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Durbin Questions Witnesses During Judiciary Committee Hearing on Ensuring the Safety and Well-Being of Unaccompanied Children

WASHINGTON – U.S. Senate Majority Whip Dick Durbin (D-IL), Chair of the Senate Judiciary Committee, today questioned witnesses at the Senate Judiciary Committee hearing entitled, “Ensuring the Safety and Well-Being of Unaccompanied Children.”  Today’s hearing examined the exploitation of unaccompanied non-citizen children in the United States, existing protections under the law, and the need to ensure that the United States protects these vulnerable children.  Durbin first questioned Venus Bradley, a foster parent, who has fostered three unaccompanied children.

“Ms. Bradley, thank you [to] you and your family for reaching out and helping others.  The two daughters that you’ve adopted—can both of them now legally work in the United States?” Durbin asked.

Bradley responded that both can now legally work in the United States.

“As you mentioned, they do not qualify for many government programs that other children may be eligible for… What is their immigration status at this moment?” Durbin asked. 

Bradley responded that they are eligible for Special Immigrant Juvenile status.  They applied for their green cards in December 2021, however, they are still waiting to get approved.

Durbin then quested Lorie Davidson, Vice President for Children and Family Services, Lutheran Immigration and Refugee Service (LIRS), about attorneys representing unaccompanied children.  Durbin asked if these children have any legal counsel or any representation at all.

Davidson responded that “sadly most children do not and it’s so important [for children to have legal counsel] because it helps them comply with their immigration case and it also gives them that trusted adult relationship to make sure they have someone they can talk to if they’re concerned about their rights.”

“What about the phenomena that I’ve heard described where it’s difficult to have a sponsor or even a member of the family to step forward because they’re worried [about] their own immigration status… Have you run into that situation?” Durbin asked.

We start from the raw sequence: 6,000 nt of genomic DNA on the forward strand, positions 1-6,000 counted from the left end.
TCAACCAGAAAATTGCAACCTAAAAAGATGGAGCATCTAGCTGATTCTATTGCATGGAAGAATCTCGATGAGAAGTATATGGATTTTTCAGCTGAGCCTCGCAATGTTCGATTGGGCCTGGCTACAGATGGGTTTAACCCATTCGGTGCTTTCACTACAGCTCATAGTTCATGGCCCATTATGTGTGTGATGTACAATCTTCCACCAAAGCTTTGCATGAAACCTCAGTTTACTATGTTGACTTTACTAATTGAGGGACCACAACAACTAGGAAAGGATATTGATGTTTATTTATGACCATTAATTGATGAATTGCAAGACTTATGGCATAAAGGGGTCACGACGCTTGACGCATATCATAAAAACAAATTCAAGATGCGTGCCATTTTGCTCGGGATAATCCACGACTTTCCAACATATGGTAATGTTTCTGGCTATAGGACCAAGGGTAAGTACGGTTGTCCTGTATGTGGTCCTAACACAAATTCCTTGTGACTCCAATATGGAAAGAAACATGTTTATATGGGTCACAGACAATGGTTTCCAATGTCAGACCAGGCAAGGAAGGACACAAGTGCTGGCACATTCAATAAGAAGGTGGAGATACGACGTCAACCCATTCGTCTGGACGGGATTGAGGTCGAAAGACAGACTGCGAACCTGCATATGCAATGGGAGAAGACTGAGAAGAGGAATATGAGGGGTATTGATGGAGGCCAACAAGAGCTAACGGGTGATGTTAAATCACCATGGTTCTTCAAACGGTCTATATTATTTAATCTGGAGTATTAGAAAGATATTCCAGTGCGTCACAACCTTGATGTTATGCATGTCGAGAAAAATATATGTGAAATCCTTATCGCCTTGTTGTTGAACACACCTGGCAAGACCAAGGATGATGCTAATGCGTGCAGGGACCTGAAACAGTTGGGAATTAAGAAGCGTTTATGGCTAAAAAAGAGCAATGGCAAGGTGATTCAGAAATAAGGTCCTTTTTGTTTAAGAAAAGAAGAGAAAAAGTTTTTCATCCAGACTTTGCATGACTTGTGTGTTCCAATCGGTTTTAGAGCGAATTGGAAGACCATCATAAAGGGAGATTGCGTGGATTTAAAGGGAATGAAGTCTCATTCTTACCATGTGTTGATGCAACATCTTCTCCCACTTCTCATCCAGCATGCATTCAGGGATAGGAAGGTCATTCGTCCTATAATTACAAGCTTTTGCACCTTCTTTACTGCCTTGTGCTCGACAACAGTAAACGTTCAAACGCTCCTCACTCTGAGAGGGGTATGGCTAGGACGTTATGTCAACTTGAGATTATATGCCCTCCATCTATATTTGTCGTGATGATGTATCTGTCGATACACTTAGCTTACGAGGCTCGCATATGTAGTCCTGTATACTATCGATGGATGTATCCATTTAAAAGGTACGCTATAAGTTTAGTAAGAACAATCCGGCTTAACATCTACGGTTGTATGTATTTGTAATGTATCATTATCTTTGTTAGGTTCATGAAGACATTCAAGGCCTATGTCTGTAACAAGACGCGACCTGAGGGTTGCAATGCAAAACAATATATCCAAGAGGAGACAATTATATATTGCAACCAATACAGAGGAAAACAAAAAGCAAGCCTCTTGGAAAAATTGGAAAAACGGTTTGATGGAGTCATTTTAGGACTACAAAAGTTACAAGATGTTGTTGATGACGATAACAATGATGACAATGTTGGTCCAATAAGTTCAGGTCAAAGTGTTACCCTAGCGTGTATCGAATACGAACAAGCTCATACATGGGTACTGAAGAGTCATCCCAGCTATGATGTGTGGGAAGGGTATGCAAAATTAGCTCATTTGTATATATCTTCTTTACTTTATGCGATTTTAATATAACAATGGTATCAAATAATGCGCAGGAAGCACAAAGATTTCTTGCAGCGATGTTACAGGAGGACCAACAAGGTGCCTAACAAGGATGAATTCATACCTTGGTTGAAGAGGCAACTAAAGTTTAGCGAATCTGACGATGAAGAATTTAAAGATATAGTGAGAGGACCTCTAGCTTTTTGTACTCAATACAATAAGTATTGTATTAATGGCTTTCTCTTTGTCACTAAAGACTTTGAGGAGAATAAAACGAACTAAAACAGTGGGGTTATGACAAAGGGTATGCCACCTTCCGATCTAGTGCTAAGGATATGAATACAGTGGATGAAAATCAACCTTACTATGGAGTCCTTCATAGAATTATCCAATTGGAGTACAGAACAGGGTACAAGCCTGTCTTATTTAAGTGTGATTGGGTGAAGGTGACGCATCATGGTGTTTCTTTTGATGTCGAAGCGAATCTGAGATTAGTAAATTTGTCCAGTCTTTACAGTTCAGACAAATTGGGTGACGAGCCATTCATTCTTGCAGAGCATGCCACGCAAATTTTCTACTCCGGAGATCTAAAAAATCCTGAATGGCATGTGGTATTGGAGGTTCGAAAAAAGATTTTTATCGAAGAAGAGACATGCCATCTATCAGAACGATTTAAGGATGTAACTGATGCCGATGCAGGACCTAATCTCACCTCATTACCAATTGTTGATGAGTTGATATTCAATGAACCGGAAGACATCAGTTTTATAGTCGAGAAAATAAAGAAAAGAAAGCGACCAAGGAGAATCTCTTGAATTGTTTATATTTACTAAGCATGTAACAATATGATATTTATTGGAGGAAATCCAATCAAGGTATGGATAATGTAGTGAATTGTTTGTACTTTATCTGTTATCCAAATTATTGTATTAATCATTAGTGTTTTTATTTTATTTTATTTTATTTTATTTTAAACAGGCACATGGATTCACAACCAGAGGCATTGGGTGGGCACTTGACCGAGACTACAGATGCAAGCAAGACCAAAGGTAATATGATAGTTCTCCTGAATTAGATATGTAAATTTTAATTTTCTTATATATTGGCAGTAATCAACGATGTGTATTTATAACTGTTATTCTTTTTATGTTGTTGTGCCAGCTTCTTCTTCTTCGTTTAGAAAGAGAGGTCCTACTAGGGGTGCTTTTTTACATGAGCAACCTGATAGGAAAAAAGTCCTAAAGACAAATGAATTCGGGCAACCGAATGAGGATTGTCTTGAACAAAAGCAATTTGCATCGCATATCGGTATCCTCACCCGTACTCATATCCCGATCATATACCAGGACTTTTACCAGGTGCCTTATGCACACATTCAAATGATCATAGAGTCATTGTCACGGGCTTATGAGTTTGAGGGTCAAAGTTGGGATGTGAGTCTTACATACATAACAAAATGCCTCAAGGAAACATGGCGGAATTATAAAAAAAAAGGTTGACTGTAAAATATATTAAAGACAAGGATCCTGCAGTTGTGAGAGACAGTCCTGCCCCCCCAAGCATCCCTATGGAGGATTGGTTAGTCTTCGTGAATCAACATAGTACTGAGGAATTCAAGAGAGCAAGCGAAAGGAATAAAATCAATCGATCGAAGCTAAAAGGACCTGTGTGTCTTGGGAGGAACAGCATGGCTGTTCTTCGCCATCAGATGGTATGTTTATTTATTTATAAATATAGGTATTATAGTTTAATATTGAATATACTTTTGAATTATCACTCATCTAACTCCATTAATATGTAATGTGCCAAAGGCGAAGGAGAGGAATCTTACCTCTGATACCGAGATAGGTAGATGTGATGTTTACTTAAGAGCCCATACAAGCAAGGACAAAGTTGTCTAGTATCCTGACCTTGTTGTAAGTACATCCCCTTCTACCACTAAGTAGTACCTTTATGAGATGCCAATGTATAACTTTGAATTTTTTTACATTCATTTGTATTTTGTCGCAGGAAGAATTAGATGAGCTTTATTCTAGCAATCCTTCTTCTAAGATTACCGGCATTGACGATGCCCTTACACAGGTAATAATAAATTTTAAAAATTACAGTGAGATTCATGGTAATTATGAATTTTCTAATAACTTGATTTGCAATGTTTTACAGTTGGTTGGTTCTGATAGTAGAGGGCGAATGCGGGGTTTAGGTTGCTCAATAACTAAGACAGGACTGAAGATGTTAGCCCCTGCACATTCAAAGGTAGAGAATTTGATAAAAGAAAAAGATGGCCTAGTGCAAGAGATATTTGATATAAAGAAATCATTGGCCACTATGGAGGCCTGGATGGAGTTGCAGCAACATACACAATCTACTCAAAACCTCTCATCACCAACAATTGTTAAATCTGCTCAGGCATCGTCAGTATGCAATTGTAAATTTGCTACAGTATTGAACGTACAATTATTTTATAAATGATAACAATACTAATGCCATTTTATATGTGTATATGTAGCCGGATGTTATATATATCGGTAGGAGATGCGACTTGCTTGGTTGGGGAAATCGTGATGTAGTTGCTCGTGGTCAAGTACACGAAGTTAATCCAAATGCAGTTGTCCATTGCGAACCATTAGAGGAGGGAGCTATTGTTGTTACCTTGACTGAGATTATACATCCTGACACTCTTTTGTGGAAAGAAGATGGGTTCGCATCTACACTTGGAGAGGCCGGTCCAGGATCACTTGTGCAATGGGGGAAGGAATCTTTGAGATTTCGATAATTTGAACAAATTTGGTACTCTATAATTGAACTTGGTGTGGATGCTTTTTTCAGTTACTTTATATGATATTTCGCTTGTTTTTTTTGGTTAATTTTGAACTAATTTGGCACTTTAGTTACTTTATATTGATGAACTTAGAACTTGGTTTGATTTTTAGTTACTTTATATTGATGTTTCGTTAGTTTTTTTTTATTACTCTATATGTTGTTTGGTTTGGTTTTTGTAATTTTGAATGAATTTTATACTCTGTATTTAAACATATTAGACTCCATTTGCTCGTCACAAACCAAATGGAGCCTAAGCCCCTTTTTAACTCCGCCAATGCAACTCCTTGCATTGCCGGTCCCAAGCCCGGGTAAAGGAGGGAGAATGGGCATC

Davidson responded that they have run into that situation. She followed up by saying, “especially under the last Administration when it was made clear that sponsor information would be used against them in immigration enforcement.  It is really difficult for sponsors to come forward.”

Durbin then asked Anne Basham, Founder and Chair of the Interparliamentary Taskforce on Human Trafficking; and Founder and CEO of Ascend Consulting, about sex trafficking and sex abuse toward migrants.

“As I mentioned earlier, I met with some of the migrants that were sent to Chicago from Texas… And I sat down with them for several hours to talk about their experiences… I do recall a young woman who was about 30 years old, a college graduate, who made that trip to the U.S.-Mexico border and she was raped in the process… I couldn’t agree with you more that we have to find a way to educate… families in these other countries about the dangers [they face] trying to make this journey.  What more do you think we could do at this point?” Durbin asked.

Basham responded that “when it comes to human trafficking, the biggest gap is in victim identification.” 

Video of Durbin’s questions in Committee is available here.

Audio of Durbin’s questions in Committee is available here.

Footage of Durbin’s questions in Committee is available here for TV Stations.

Following a bombshell New York Times report in February, Chair Durbin took to the Senate floor to call on Congress to protect children from exploitation and fix our broken immigration system. Durbin and 16 Senate colleagues wrote to the Secretary of Health and Human Services Xavier Becerra and then-Secretary of Labor Marty Walsh to request information on children’s placement with sponsors and investigations into child labor. In May, Durbin announced his intention to hold a committee hearing on the issue, while leading oversight efforts to hold companies accountable for unlawfully employing migrant children.